Chancellor George Osborne is pushing to commit future governments to maintaining a budget surplus in years when the economy is growing.
The BBC reports the new plans will give the Office for Budget Responsibility the power to decide whether a government should be able to spend more than it takes in, for example in years of recession.
MPs will vote on the plans later this year, with further details expected in Osborne’s Budget on 8 July.
As part of his Mansion House speech this evening, the Chancellor is also expected to reconvene the Committee of the Commissioners for the Reduction of the National Debt for the first time in 150 years.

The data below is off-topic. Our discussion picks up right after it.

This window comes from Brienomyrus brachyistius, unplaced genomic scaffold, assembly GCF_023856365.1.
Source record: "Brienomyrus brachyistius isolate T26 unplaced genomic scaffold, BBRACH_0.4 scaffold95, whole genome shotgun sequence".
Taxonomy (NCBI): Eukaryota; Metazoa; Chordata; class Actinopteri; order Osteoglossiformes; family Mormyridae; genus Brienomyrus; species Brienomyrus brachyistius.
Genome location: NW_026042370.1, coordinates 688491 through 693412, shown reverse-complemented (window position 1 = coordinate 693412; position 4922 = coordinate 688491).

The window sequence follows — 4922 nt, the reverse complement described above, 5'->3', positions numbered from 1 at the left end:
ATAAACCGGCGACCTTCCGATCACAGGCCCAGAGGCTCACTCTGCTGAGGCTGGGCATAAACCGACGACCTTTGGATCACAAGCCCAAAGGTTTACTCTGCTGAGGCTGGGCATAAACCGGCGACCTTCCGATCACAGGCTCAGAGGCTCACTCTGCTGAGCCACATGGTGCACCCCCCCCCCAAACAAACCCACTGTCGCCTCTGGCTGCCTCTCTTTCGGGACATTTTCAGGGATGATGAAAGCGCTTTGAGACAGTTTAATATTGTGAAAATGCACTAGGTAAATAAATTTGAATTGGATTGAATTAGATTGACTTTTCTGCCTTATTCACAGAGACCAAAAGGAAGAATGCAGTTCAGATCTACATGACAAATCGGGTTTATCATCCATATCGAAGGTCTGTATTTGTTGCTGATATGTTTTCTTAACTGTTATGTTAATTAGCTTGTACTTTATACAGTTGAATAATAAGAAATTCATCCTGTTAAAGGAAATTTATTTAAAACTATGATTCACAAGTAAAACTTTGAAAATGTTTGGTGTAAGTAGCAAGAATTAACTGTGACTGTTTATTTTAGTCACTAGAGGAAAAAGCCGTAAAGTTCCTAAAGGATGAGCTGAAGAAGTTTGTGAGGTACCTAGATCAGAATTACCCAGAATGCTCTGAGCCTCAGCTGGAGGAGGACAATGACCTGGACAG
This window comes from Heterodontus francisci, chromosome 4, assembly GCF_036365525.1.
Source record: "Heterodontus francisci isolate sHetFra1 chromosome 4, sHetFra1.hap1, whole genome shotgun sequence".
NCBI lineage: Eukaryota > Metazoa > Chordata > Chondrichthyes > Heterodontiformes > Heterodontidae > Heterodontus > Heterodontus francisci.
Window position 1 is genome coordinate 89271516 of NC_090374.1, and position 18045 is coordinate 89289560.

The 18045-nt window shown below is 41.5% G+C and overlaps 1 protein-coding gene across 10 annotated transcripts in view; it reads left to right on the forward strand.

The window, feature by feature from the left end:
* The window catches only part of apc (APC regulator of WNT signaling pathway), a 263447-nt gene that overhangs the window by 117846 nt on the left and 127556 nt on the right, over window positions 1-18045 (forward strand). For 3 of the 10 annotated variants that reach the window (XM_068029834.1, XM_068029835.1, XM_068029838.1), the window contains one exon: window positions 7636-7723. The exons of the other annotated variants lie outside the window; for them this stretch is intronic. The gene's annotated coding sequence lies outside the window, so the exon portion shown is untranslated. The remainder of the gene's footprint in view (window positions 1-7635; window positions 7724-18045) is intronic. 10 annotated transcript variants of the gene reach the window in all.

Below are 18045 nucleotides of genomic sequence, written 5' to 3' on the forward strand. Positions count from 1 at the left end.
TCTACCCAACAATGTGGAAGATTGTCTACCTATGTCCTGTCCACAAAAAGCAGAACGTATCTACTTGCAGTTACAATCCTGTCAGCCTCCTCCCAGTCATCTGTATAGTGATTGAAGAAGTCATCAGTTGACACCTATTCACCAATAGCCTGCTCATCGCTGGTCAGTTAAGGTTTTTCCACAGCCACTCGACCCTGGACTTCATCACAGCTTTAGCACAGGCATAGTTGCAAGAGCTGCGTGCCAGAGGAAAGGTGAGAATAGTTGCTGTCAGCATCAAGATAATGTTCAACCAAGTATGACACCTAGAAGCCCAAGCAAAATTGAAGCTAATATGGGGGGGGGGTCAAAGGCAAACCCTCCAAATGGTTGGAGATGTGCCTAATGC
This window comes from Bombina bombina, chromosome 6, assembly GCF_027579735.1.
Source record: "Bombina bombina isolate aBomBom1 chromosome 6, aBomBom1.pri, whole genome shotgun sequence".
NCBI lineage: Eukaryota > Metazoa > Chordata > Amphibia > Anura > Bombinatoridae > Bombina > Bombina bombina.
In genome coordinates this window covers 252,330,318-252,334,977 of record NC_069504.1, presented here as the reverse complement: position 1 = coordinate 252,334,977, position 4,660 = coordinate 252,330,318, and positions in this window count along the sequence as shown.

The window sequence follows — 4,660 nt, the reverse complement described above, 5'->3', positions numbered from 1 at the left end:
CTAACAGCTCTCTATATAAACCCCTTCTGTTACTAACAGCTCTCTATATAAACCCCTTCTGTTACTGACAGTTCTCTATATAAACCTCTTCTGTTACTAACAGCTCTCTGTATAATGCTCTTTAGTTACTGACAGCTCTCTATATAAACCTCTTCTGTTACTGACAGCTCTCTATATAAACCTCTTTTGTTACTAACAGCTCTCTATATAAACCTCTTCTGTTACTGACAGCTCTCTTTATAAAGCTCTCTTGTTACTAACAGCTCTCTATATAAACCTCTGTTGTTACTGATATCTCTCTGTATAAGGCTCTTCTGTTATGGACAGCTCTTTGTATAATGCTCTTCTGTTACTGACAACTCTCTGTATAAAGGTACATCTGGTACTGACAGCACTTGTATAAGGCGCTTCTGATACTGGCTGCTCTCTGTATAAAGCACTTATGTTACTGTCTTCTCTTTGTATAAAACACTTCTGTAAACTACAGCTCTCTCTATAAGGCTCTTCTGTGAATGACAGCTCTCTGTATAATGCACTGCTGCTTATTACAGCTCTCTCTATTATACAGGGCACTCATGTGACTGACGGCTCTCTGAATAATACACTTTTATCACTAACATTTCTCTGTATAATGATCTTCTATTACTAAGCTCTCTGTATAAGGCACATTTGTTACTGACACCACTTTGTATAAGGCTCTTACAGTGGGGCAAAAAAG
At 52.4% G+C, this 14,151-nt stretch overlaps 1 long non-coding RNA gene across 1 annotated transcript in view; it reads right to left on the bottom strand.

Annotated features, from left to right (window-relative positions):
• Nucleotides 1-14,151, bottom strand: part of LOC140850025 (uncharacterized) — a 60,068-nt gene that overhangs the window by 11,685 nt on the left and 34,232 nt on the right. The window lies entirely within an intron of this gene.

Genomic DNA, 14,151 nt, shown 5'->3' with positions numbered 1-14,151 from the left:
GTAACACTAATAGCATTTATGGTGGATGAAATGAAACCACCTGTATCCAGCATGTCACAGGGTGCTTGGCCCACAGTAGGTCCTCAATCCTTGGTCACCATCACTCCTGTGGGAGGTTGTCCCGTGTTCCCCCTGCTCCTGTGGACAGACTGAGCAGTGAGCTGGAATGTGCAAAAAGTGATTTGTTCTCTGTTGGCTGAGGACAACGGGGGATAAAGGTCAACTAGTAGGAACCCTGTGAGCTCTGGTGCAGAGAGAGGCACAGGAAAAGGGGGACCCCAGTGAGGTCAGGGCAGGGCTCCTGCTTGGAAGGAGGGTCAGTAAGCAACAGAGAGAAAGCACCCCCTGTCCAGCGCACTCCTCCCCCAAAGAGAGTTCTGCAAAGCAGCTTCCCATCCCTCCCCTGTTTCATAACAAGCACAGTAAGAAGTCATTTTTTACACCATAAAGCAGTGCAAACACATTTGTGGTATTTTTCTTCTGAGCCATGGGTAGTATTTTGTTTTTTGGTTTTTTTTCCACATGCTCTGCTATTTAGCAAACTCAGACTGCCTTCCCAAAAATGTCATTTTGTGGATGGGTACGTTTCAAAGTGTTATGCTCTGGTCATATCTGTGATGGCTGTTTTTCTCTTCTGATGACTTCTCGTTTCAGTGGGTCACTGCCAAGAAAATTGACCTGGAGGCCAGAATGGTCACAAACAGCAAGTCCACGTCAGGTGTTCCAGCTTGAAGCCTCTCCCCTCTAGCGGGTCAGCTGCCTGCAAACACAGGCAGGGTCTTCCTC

The committee was launched to rebuild the economy in the aftermath of the Napoloeonic Wars, and Osborne’s modern revival will include himself, Bank of England governor Mark Carney, the Bank’s deputy governors, Lord Chief Justice and the speaker of the House of Commons.
Osborne will say: “With our national debt unsustainably high, and with the uncertainly about what the world economy will throw at us in the coming years, we must now fix the roof while the sun is shining.”
Meanwhile, the Times reports Osborne will also use the speech to reveal plans to axe the bank levy, charged on the assets held on the global balance sheets of institutions.
The Chancellor will reportedly replace the levy with a new corporation tax surcharge, which will be levied solely on UK assets.